Indian Army thwarts fresh attempts by China's PLA to change status quo in Ladakh
In a fresh incident in eastern Ladakh, the Chinese PLA carried out "provocative military movements" to "unilaterally" change the status quo on the southern bank of Pangong Tso lake but the attempt was thwarted by the Indian troops, the Army said on Monday.
Army Spokesperson Col Aman Anand said troops from China's People's Liberation Army(PLA) "violated" the previous consensus arrived at during military and diplomatic engagements on the ongoing standoff in eastern Ladakh, and carried out provocative military movements to change the status quo on the night of August 29/30.
A brigade commander level flag meeting is currently in progress at Chushul to resolve the issues, he said.
"On the night of 29/30 August 2020, PLA troops violated the previous consensus arrived at during military and diplomatic engagements during the ongoing standoff in Eastern Ladakh and carried out provocative military movements to change the status quo," Col Anand said in a statement.
"Indian troops pre-empted this PLA activity on the Southern Bank of Pangong Tso Lake, undertook measures to strengthen our positions and thwart Chinese intentions to unilaterally change facts on ground," the Army spokesperson said.
He said the Indian Army is committed to maintaining peace and tranquility through dialogue, but is also equally determined to protect India's territorial integrity.
It is the first major incident involving the troops of the two countries after the Galwan Valley clashes on June 15 in which 20 Indian Army personnel were killed. China also suffered casualties but it is yet to make the details public but according to an American intelligence report it was 35.
India and China have held several rounds of military and diplomatic talks in the last two-and-half months but no significant headway has been made for a resolution to the border row in eastern Ladakh.
The two sides began a process of disengagement on July 6, a day after a telephonic conversation between National Security Advisor Ajit Doval and Chinese Foreign Minister Wang Yi on ways to bring down tensions in eastern Ladakh. However, the process has not moved forward since mid-July.
The PLA has pulled back from Galwan Valley and certain other friction points but the withdrawal of troops has not moved forward in Pangong Tso, Depsang and a couple of other areas.
At the five rounds of Corps commander-level talks, the Indian side has been insisting on complete disengagement of Chinese troops at the earliest, and immediate restoration of status quo ante in all areas of eastern Ladakh prior to April.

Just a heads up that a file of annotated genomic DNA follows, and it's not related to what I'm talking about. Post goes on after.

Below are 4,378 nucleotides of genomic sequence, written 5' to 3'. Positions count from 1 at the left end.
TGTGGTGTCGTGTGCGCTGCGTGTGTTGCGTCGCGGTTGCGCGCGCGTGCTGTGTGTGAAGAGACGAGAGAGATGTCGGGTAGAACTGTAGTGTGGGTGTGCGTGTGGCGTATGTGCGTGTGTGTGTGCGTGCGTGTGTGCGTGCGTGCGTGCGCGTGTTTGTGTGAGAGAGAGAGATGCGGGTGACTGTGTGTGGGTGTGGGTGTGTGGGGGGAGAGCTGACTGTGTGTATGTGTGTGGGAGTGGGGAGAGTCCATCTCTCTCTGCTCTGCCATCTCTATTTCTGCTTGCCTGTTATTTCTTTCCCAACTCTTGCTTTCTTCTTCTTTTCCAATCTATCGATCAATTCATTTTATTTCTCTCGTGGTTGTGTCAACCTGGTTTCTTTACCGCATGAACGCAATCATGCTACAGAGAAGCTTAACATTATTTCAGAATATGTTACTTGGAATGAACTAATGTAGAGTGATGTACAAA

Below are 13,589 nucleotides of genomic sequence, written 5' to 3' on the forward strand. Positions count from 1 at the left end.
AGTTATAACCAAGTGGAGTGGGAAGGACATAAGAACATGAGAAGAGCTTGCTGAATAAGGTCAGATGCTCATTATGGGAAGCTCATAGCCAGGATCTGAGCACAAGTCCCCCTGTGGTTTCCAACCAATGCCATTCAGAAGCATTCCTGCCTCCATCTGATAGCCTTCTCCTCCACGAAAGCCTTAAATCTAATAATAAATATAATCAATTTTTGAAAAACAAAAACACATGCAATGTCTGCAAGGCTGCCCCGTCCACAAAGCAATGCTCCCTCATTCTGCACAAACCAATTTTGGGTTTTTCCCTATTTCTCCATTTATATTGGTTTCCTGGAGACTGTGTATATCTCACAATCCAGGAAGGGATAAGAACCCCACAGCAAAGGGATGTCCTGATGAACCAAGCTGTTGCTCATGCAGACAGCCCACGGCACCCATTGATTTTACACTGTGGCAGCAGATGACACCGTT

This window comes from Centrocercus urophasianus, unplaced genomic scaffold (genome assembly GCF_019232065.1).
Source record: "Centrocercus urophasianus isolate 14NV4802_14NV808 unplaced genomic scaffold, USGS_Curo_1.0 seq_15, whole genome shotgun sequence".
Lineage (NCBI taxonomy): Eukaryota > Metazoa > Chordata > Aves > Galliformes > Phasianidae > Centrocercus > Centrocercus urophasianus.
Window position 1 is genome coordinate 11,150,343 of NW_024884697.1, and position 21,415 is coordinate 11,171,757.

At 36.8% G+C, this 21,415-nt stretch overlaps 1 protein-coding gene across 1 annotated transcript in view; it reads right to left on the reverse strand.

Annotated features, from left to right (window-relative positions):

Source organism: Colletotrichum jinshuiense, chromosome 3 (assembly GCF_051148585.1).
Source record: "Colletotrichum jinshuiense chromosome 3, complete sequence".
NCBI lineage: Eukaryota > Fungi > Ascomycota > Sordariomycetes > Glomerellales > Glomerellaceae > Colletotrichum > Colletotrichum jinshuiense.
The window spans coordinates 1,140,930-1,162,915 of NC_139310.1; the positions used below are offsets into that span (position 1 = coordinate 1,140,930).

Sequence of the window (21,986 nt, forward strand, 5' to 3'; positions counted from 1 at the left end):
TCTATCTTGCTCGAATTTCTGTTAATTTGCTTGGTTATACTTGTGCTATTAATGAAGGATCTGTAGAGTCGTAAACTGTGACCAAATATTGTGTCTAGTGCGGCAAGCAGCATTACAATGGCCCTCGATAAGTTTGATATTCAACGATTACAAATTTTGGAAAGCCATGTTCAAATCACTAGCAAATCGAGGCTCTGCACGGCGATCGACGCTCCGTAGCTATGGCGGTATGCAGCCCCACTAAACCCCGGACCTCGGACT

The face-off began on May 5 following violent clashes between the two armies in the Pangong lake area. The incident in Pangong Tso was followed by a similar incident in north Sikkim on May 9.
The India-China border dispute covers the 3,488-km-long Line of Actual Control (LAC).
Prior to the clashes, both sides have been asserting that pending the final resolution of the boundary issue, it is necessary to maintain peace and tranquility in the border areas.
Even as both sides were engaged in diplomatic and military talks, the Indian Army stepped up its strength in all key areas along the LAC to deal with any eventualities.
Chief of Army Staff Gen MM Naravane has already conveyed to all the senior commanders of the Army, overseeing the operation of the frontline formations along the LAC, to keep up a significantly high state of alertness and maintain the aggressive posturing to deal with any Chinese "misadventure", sources said.
The tension between the two sides escalated manifold after the Galwan Valley clashes.
Following the incident, the government gave the armed forces "full freedom" to give a "befitting" response to any Chinese misadventure along the LAC.
The Army sent thousands of additional troops to forward locations along the border following the deadly clashes. The IAF has also moved air defence systems as well as a sizeable number of its frontline combat jets and attack helicopters to several key air bases.